In the opulent St. Petersburg of the Empire period, Eugene Onegin is a jaded but dashing aristocrat - a man often lacking in empathy, who suffers from restlessness, melancholy and, finally,... See full summary »
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Set in 1930s Shanghai, where a blind American diplomat develops a curious relationship with a young Russian refugee who works odd -- and sometimes illicit -- jobs to support members of her dead husband's aristocratic family.
In the opulent St. Petersburg of the Empire period, Eugene Onegin is a jaded but dashing aristocrat - a man often lacking in empathy, who suffers from restlessness, melancholy and, finally, regret. Through his best friend Lensky, Onegin is introduced to the young Tatiana. A passionate and virtuous girl, she soon falls hopelessly under the spell of the aloof newcomer and professes her love for him. Written by
Dawn M. Barclift
The song played at Tatiana's Naming Day feast is "On the Hills of Manchuria". It is not a folk song. It was written in 1906 by Ilya Shatrov, bandmaster of 214 Mokshansky infantry regiment, after tragical events of Russian-Japanese war. See more »
The song played at Tatiana's Naming Day feast - "On the Hills of Manchuria" - could not be played there, as the movie is set in the first half of the 19th century, and the song was written only in 1906 (and named after tragic events of the Russian-Japanese war of 1904-1905 years). See more »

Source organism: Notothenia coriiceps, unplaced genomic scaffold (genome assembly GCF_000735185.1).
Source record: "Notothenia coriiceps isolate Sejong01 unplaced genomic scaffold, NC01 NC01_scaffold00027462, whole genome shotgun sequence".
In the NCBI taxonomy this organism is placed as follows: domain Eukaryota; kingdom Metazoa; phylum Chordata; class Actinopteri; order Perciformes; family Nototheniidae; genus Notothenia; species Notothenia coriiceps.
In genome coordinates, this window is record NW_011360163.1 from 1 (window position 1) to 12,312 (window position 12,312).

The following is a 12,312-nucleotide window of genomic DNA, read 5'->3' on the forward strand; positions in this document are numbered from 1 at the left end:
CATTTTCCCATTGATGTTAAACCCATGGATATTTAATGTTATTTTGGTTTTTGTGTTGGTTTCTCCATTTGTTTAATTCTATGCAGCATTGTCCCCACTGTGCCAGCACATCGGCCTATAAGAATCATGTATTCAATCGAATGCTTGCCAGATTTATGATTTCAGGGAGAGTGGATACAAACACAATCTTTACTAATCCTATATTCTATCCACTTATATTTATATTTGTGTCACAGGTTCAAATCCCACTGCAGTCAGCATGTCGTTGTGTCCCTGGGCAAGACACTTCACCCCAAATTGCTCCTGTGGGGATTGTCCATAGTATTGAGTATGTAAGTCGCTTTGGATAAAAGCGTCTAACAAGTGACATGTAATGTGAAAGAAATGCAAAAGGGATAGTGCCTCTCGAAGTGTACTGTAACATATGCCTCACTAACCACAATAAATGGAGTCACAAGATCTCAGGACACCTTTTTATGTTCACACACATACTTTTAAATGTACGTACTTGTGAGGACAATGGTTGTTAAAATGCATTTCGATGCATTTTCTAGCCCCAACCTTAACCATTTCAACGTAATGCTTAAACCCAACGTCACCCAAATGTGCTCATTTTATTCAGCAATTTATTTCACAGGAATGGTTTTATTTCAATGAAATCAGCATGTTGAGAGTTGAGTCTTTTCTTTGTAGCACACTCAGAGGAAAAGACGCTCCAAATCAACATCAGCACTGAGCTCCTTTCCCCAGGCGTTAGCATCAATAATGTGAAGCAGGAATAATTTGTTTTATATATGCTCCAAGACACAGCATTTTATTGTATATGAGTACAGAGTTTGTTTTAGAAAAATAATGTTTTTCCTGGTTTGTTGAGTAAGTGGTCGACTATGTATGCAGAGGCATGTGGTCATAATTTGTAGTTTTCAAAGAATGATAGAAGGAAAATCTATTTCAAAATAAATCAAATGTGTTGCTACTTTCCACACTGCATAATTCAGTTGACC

A landmark masterpiece, had it been spoken in Russian.
This film is wonderful and beautiful. I was impressed with the amount of user comments, considering the film has not been very popular, and in the Americas, hardly seen, and bashed by critics. It is an almost perfect film rendition of this classic literary work. I recently saw an acclaimed production of the opera Eugene Onegin by Tchaikovsky, and have read Russian literature. This film is a more complete, and captivating experience than the opera or the original verse novel (in translation). However, the true Russian spirit cannot be captured with the entire cast speaking in Etonian British accents. The film should have been released (even in English speaking countries) completely synchronized in Russian (I prefer to say synchronized since the actors in any film are dubbed, the word is very negative, by themselves anyway). Some of the original verses could have been included. The wonderful score by Magnus Fiennes should have been complemented by Tchaikovsky (and not German Beethoven) music, preferably from the newly-popular Onegin opera. With those (very important) revisions, the film would have been the finest example of Russian literature ever brought to the screen.
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